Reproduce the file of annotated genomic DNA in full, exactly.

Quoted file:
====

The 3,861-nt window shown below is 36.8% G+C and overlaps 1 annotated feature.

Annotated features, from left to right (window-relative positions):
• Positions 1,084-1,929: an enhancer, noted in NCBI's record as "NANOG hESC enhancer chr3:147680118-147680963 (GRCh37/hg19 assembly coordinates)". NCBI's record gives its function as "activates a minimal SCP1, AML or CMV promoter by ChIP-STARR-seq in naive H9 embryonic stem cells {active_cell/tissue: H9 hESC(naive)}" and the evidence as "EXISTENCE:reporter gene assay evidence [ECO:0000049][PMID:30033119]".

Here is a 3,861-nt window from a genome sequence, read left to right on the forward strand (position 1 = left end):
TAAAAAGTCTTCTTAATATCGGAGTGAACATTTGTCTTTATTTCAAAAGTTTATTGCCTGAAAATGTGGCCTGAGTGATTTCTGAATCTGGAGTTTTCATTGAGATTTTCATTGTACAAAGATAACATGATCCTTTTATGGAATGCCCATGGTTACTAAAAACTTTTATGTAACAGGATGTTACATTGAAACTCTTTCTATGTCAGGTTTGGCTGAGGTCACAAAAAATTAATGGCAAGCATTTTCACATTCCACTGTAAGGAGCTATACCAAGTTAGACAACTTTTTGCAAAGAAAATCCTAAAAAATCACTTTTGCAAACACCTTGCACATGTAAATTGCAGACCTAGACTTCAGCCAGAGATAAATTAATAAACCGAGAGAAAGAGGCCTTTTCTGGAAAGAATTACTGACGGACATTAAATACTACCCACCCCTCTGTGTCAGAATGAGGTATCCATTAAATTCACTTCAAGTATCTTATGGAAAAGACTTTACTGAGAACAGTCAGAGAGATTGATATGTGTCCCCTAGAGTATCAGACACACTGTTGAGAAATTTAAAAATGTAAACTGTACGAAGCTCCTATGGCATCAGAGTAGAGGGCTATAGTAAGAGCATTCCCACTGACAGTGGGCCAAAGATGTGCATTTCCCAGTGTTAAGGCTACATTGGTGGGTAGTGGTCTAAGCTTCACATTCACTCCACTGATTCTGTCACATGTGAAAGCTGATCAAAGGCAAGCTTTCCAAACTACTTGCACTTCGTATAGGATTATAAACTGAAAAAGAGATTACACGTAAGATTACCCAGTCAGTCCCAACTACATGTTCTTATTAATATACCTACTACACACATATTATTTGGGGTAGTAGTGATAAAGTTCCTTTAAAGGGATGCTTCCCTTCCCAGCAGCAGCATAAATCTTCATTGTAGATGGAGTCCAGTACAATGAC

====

The 3,861-nt window shown below is 36.8% G+C and overlaps 1 annotated feature.

Annotated features, from left to right (window-relative positions):
• Positions 1,084-1,929: an enhancer, noted in NCBI's record as "NANOG hESC enhancer chr3:147680118-147680963 (GRCh37/hg19 assembly coordinates)". NCBI's record gives its function as "activates a minimal SCP1, AML or CMV promoter by ChIP-STARR-seq in naive H9 embryonic stem cells {active_cell/tissue: H9 hESC(naive)}" and the evidence as "EXISTENCE:reporter gene assay evidence [ECO:0000049][PMID:30033119]".

Here is a 3,861-nt window from a genome sequence, read left to right on the forward strand (position 1 = left end):
TAAAAAGTCTTCTTAATATCGGAGTGAACATTTGTCTTTATTTCAAAAGTTTATTGCCTGAAAATGTGGCCTGAGTGATTTCTGAATCTGGAGTTTTCATTGAGATTTTCATTGTACAAAGATAACATGATCCTTTTATGGAATGCCCATGGTTACTAAAAACTTTTATGTAACAGGATGTTACATTGAAACTCTTTCTATGTCAGGTTTGGCTGAGGTCACAAAAAATTAATGGCAAGCATTTTCACATTCCACTGTAAGGAGCTATACCAAGTTAGACAACTTTTTGCAAAGAAAATCCTAAAAAATCACTTTTGCAAACACCTTGCACATGTAAATTGCAGACCTAGACTTCAGCCAGAGATAAATTAATAAACCGAGAGAAAGAGGCCTTTTCTGGAAAGAATTACTGACGGACATTAAATACTACCCACCCCTCTGTGTCAGAATGAGGTATCCATTAAATTCACTTCAAGTATCTTATGGAAAAGACTTTACTGAGAACAGTCAGAGAGATTGATATGTGTCCCCTAGAGTATCAGACACACTGTTGAGAAATTTAAAAATGTAAACTGTACGAAGCTCCTATGGCATCAGAGTAGAGGGCTATAGTAAGAGCATTCCCACTGACAGTGGGCCAAAGATGTGCATTTCCCAGTGTTAAGGCTACATTGGTGGGTAGTGGTCTAAGCTTCACATTCACTCCACTGATTCTGTCACATGTGAAAGCTGATCAAAGGCAAGCTTTCCAAACTACTTGCACTTCGTATAGGATTATAAACTGAAAAAGAGATTACACGTAAGATTACCCAGTCAGTCCCAACTACATGTTCTTATTAATATACCTACTACACACATATTATTTGGGGTAGTAGTGATAAAGTTCCTTTAAAGGGATGCTTCCCTTCCCAGCAGCAGCATAAATCTTCATTGTAGATGGAGTCCAGTACAATGAC